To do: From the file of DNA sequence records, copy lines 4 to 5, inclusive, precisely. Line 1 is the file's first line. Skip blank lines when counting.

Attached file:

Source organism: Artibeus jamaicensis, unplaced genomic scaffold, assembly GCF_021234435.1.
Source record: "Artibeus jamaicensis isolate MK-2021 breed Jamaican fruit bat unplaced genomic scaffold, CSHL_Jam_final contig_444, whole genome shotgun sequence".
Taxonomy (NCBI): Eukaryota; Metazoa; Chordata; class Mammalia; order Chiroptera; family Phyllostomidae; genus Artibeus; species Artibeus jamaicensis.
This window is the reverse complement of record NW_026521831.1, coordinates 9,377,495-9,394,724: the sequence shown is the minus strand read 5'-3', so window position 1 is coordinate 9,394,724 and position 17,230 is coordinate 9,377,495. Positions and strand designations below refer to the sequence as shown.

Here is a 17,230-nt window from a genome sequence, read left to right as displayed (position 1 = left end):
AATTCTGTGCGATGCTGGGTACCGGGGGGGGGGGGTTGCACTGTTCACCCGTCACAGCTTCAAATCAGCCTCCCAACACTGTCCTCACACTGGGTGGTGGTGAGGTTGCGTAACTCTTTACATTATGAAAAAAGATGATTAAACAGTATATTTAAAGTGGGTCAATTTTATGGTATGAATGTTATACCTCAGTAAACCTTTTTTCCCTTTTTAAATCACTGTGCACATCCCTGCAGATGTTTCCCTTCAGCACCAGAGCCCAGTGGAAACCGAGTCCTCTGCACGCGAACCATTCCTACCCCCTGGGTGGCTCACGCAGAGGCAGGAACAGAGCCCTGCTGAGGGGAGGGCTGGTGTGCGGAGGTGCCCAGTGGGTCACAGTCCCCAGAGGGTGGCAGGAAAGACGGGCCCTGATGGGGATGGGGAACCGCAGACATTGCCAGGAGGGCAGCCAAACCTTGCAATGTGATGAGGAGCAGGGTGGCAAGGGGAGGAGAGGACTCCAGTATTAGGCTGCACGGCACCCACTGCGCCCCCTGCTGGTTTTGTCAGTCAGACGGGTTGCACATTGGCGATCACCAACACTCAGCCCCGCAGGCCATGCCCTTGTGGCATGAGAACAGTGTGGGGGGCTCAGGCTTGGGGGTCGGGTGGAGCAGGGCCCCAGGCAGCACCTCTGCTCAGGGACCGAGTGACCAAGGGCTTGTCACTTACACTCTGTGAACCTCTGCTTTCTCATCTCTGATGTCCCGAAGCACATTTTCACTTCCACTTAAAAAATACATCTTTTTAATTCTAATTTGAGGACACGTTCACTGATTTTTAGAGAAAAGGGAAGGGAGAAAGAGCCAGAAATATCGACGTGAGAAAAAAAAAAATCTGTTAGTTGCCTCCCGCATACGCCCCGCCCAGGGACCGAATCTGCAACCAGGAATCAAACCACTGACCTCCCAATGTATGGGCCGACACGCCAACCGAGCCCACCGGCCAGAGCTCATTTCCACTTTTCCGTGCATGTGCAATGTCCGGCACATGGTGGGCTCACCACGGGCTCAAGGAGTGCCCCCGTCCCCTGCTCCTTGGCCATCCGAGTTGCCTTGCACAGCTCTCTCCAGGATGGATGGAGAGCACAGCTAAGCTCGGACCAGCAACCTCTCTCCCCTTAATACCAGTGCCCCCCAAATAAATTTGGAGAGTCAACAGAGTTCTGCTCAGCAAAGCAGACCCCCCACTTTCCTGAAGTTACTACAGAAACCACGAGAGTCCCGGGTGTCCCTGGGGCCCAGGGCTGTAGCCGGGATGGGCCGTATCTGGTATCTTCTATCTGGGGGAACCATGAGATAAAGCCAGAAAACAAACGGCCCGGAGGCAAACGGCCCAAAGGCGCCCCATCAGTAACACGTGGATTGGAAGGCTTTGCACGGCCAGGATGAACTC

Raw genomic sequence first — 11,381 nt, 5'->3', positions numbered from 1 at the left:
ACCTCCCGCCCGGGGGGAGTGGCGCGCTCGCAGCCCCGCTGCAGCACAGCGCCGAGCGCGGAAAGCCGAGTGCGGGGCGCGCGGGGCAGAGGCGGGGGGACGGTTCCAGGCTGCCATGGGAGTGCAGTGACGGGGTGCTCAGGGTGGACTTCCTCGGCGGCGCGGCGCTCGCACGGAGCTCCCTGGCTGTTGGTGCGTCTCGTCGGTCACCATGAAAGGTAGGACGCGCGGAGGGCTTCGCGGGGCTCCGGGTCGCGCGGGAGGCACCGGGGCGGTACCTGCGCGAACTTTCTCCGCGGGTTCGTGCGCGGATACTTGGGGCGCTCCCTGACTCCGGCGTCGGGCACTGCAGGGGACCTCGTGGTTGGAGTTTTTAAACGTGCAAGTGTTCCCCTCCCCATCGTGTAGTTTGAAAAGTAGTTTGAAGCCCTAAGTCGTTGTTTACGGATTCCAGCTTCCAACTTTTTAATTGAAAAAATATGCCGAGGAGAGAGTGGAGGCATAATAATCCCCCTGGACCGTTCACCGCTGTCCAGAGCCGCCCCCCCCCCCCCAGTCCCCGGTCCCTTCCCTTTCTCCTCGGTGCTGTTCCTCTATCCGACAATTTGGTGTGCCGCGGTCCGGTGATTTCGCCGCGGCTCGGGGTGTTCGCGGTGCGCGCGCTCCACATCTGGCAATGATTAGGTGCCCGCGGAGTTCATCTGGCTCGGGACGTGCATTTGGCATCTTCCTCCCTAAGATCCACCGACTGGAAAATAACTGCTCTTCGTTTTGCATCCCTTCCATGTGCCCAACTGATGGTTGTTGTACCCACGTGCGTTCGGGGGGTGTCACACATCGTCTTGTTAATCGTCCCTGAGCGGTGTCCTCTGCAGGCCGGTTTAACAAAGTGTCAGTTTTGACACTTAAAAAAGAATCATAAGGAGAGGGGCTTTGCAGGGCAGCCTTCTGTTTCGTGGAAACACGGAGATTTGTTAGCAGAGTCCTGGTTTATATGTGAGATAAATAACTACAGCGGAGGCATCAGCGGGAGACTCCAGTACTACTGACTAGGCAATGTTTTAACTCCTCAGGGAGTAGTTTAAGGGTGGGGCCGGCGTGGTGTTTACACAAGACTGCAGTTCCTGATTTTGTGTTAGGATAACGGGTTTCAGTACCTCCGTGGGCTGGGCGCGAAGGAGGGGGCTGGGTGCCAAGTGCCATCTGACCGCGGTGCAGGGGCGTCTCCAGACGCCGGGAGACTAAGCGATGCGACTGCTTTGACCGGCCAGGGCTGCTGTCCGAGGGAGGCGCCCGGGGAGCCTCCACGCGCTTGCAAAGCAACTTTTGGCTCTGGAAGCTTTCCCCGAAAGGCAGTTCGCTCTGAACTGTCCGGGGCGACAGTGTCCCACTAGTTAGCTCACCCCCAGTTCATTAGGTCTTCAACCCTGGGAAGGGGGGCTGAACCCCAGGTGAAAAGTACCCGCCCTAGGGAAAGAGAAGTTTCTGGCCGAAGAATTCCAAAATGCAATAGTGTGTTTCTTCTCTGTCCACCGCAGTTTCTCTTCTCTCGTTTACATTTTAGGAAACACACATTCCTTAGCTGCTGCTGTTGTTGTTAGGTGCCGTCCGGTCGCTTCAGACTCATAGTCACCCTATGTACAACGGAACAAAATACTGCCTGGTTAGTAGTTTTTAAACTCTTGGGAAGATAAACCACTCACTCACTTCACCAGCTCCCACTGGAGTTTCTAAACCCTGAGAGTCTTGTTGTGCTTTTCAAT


This window is the reverse complement of record NW_026521831.1, coordinates 9,377,495-9,394,724: the sequence shown is the minus strand read 5'-3', so window position 1 is coordinate 9,394,724 and position 17,230 is coordinate 9,377,495. Positions and strand designations below refer to the sequence as shown.

Here is a 17,230-nt window from a genome sequence, read left to right as displayed (position 1 = left end):